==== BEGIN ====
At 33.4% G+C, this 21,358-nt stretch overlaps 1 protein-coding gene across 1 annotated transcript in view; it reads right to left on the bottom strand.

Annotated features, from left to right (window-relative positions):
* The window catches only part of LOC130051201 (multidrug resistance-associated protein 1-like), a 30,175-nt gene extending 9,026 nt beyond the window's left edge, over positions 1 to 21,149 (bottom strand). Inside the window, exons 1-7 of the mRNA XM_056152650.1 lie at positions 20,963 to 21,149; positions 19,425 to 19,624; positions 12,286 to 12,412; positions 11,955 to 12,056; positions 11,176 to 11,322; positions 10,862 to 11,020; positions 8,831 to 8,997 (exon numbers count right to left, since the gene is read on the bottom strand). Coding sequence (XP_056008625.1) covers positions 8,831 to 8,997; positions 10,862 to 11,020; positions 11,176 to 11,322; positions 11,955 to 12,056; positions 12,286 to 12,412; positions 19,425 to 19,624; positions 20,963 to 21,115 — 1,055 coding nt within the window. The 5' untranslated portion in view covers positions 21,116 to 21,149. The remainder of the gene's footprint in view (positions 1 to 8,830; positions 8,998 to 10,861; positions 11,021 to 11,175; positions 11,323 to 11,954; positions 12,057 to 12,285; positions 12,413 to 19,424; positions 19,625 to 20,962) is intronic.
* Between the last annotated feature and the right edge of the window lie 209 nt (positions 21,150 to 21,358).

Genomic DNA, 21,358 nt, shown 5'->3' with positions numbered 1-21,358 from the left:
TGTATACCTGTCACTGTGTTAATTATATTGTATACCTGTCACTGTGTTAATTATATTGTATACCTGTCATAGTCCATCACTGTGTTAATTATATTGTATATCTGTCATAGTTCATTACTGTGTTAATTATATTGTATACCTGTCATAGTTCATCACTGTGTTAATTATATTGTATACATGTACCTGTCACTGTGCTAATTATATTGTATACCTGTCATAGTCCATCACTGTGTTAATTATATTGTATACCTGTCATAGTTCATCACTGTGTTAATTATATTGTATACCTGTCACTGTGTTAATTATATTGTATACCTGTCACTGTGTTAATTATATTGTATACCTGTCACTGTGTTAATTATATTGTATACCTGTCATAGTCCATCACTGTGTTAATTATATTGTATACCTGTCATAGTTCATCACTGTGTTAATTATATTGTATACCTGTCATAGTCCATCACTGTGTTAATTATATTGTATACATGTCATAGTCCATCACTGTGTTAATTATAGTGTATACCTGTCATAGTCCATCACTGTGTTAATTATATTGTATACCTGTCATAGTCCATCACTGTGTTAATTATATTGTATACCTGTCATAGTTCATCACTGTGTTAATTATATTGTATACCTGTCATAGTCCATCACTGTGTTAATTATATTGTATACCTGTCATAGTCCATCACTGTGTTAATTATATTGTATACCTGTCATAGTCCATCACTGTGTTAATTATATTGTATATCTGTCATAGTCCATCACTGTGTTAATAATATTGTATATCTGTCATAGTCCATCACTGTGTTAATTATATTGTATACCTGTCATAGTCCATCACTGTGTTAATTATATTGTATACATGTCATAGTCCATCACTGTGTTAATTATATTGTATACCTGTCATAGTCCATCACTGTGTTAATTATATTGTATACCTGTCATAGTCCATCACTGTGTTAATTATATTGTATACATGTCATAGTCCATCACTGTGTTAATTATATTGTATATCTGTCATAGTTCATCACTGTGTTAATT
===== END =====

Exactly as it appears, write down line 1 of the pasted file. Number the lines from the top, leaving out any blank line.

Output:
At 33.4% G+C, this 21,358-nt stretch overlaps 1 protein-coding gene across 1 annotated transcript in view; it reads right to left on the bottom strand.